It’s better to spend too much than too little

“We can wring our hands at the idea that someone, somewhere, might get a little too much stimulus and deny many people the money they need, or … we can learn from a past when we did far too little and suffered for it.” — Sam Thielman, NBC News

The rescue package will set millions of poor children on a path to future success

“The child tax credit and these other provisions could lift nearly half of all U.S. children out of poverty. What a gift to the next generation after this long, painful, devastating pandemic. … The American Rescue Plan has smart and effective policies that will give our children what they need not just to survive, but thrive.” — Karen Dolan and Uma Nagarajan-Swenson, MarketWatch

Biden should be commended for not shrinking the size of the bill to satisfy the GOP

“The president doesn't seem to be holding out much hope for Republicans to change in the short term. Instead, Biden is making his own decisions, shaping his own agenda, and counting on his own party to move policies forward rather than waiting for Republicans to help him along.” — Julian Zelizer, CNN

Critics on the left ignore the many major progressive wins in the bill

“A lot of progressive and socialist organizers, staffers, and intellectuals, along with trade unions, Black churches, and other working-class organizations helped bring us to a point where *Joe Biden* is going to deliver the largest direct increase in worker purchasing power in U.S. history. … To look at that and decry Democrats as indistinguishable from Republicans is both mendacious and more conducive to advancing nihilism than progressive change.” — New York Magazine writer Eric Levitz

Critics

The bill is overstuffed with unnecessary liberal policies

“What’s especially strange about the Biden plan is that it isn’t even focused on the crisis at hand. As we noted in a previous editorial, just about 1% of the spending bill is going toward the vaccination effort, and only 5% is directly related to fighting the pandemic. Far more is being spent on long-standing liberal priorities, such as rewarding teachers unions and bailing out pension funds.” — Editorial, Washington Examiner

A smaller package targeted at ending the pandemic would be more responsible

“The pandemic is not yet over, and the economy remains fragile. Legislation that accelerated vaccinations and positioned businesses to reopen as quickly as possible would be welcome. The Biden stimulus is not that.” — Editorial, National Review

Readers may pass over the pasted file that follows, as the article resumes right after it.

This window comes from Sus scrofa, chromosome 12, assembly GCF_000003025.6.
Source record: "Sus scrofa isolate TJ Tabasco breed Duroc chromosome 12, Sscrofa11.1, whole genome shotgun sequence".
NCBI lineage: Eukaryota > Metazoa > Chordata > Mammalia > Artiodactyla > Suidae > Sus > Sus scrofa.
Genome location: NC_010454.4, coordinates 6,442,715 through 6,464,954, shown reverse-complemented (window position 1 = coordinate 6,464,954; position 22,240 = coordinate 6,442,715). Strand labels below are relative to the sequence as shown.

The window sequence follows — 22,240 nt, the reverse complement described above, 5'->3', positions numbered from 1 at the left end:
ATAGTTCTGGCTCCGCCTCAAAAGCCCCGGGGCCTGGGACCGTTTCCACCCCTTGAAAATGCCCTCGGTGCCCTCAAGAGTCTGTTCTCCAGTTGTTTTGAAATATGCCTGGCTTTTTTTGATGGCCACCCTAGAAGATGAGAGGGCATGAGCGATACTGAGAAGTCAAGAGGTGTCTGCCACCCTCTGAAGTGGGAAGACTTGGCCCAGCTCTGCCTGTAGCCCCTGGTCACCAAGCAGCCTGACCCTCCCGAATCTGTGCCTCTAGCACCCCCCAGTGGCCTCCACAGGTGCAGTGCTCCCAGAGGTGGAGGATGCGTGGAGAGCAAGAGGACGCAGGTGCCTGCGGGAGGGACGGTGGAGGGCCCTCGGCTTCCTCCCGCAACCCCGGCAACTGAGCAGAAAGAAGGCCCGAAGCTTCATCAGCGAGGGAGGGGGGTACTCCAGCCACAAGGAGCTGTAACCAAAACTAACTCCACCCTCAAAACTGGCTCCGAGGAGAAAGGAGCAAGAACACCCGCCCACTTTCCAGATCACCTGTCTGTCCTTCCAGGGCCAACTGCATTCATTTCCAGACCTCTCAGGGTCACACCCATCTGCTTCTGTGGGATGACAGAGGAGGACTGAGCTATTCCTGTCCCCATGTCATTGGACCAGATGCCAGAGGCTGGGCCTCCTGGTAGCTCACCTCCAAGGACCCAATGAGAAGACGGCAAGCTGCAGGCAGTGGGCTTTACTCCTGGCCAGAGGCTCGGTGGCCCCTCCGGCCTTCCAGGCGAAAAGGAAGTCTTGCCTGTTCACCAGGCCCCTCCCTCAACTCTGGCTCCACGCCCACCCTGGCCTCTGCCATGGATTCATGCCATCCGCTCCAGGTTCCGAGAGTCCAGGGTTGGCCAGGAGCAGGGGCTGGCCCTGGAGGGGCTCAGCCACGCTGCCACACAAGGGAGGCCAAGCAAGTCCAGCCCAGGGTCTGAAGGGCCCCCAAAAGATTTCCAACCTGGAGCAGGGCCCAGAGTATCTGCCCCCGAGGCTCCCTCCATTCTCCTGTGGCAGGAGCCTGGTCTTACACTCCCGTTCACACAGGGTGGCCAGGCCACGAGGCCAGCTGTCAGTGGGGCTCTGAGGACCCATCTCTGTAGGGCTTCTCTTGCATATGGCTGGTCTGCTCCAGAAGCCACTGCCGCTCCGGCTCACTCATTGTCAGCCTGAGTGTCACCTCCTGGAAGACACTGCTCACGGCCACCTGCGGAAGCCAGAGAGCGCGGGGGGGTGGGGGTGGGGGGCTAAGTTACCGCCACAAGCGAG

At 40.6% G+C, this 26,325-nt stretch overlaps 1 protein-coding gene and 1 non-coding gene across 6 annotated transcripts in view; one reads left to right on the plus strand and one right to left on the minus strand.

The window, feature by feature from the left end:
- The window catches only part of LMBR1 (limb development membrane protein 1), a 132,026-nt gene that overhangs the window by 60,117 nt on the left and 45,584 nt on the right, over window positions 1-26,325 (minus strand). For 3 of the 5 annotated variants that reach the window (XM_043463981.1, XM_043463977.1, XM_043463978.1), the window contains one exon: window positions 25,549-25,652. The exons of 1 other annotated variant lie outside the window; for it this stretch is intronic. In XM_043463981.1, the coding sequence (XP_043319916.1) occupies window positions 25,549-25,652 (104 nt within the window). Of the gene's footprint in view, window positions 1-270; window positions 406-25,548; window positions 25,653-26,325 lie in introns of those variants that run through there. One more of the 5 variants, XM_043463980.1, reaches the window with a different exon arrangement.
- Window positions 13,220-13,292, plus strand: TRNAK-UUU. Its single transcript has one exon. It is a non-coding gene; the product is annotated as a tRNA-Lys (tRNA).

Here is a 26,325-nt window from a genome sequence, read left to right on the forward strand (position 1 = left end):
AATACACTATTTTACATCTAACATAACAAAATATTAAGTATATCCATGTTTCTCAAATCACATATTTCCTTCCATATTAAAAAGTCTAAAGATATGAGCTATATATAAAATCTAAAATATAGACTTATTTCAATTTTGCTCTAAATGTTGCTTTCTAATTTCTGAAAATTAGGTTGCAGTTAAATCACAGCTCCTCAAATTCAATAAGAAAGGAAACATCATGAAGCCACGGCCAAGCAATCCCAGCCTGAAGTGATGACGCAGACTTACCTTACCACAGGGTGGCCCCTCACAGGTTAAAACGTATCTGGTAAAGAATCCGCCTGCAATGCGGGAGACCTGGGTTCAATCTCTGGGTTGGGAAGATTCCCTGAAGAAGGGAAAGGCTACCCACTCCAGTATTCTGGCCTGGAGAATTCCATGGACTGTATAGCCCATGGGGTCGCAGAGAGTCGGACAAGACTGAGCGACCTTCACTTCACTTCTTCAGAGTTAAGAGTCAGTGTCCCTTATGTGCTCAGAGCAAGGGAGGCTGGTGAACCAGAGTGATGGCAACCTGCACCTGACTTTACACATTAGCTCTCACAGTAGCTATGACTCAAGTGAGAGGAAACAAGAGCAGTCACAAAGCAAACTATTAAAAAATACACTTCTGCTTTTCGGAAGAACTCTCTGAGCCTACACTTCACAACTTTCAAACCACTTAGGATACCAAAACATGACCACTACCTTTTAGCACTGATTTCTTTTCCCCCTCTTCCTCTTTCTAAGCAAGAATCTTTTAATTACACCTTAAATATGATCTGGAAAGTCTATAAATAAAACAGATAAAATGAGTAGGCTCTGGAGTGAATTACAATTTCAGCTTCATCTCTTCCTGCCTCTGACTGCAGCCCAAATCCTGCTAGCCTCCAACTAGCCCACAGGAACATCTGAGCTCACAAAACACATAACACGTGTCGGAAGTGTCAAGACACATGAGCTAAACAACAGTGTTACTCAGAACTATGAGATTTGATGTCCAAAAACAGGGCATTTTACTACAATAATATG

The economy is on the path to recovery on its own

“Democrats also want to pass this quickly so they can pivot and take credit for the inevitable economic boom that would happen anyway this year as the pandemic eases even if Congress does nothing. … This would be the most ill-timed ‘stimulus’ bill in history, except it’s really income redistribution and has very little that’s stimulating in it.” — Editorial, Wall Street Journal

Too much stimulus spending could destabilize the economy

“Democrats are closing their eyes and throwing the dice. Congress is passing President Joe Biden’s $1.9 trillion pandemic relief bill with shockingly little information about whether the U.S. economy can safely absorb it.” — Michael R. Strain, Bloomberg

This is a stimulus package built for last year’s economy

“Steering by looking in the rearview mirror is a bad approach. Congress should recognize that the worst of the crisis is behind us and tailor the package to take account of the improvements that are on the horizon.” — Editorial, Chicago Tribune

Democrats missed their chance to help workers by abandoning the minimum wage hike

“Raising the minimum wage is best understood as the ground floor of welfare policy. In fact, it’s the basement⁠ — a high aspiration for those whose expectations are subterranean. And this week, our lawmakers couldn’t manage it.” — Osita Nwanevu, New Republic